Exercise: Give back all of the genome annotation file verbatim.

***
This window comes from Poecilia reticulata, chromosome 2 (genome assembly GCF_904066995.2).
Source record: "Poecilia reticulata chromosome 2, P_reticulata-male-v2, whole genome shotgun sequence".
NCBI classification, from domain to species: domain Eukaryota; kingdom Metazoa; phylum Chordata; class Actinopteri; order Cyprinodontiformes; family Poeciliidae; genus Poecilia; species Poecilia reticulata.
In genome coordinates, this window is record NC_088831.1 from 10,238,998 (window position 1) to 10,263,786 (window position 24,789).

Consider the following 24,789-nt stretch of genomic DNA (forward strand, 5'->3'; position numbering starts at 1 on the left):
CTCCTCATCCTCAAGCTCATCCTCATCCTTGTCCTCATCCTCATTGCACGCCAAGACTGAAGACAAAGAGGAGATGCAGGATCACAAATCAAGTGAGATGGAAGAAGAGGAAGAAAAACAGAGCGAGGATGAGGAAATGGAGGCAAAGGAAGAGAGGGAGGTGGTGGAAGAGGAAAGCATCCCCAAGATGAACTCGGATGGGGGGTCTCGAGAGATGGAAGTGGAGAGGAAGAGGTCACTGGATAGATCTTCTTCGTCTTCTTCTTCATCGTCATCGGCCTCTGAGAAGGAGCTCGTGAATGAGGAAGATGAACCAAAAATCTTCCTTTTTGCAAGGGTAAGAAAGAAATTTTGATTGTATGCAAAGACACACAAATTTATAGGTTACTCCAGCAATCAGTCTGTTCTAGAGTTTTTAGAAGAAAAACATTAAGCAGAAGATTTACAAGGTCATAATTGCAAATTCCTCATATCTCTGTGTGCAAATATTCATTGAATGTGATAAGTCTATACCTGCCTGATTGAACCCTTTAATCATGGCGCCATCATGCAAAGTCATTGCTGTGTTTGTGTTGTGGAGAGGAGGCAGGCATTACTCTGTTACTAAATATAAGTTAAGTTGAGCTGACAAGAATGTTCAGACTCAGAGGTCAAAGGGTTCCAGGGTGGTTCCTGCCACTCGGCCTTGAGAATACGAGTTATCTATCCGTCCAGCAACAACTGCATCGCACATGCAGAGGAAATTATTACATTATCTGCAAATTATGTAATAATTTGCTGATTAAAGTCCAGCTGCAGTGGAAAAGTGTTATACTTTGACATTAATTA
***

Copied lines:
This window comes from Poecilia reticulata, chromosome 2 (genome assembly GCF_904066995.2).
Source record: "Poecilia reticulata chromosome 2, P_reticulata-male-v2, whole genome shotgun sequence".
NCBI classification, from domain to species: domain Eukaryota; kingdom Metazoa; phylum Chordata; class Actinopteri; order Cyprinodontiformes; family Poeciliidae; genus Poecilia; species Poecilia reticulata.
In genome coordinates, this window is record NC_088831.1 from 10,238,998 (window position 1) to 10,263,786 (window position 24,789).

Consider the following 24,789-nt stretch of genomic DNA (forward strand, 5'->3'; position numbering starts at 1 on the left):
CTCCTCATCCTCAAGCTCATCCTCATCCTTGTCCTCATCCTCATTGCACGCCAAGACTGAAGACAAAGAGGAGATGCAGGATCACAAATCAAGTGAGATGGAAGAAGAGGAAGAAAAACAGAGCGAGGATGAGGAAATGGAGGCAAAGGAAGAGAGGGAGGTGGTGGAAGAGGAAAGCATCCCCAAGATGAACTCGGATGGGGGGTCTCGAGAGATGGAAGTGGAGAGGAAGAGGTCACTGGATAGATCTTCTTCGTCTTCTTCTTCATCGTCATCGGCCTCTGAGAAGGAGCTCGTGAATGAGGAAGATGAACCAAAAATCTTCCTTTTTGCAAGGGTAAGAAAGAAATTTTGATTGTATGCAAAGACACACAAATTTATAGGTTACTCCAGCAATCAGTCTGTTCTAGAGTTTTTAGAAGAAAAACATTAAGCAGAAGATTTACAAGGTCATAATTGCAAATTCCTCATATCTCTGTGTGCAAATATTCATTGAATGTGATAAGTCTATACCTGCCTGATTGAACCCTTTAATCATGGCGCCATCATGCAAAGTCATTGCTGTGTTTGTGTTGTGGAGAGGAGGCAGGCATTACTCTGTTACTAAATATAAGTTAAGTTGAGCTGACAAGAATGTTCAGACTCAGAGGTCAAAGGGTTCCAGGGTGGTTCCTGCCACTCGGCCTTGAGAATACGAGTTATCTATCCGTCCAGCAACAACTGCATCGCACATGCAGAGGAAATTATTACATTATCTGCAAATTATGTAATAATTTGCTGATTAAAGTCCAGCTGCAGTGGAAAAGTGTTATACTTTGACATTAATTA